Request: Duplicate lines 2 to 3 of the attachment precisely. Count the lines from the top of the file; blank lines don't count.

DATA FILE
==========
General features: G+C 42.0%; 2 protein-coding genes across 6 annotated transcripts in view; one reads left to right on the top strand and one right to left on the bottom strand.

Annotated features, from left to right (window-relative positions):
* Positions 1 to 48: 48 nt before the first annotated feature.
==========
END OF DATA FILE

Annotated features, from left to right (window-relative positions):
* Positions 1 to 48: 48 nt before the first annotated feature.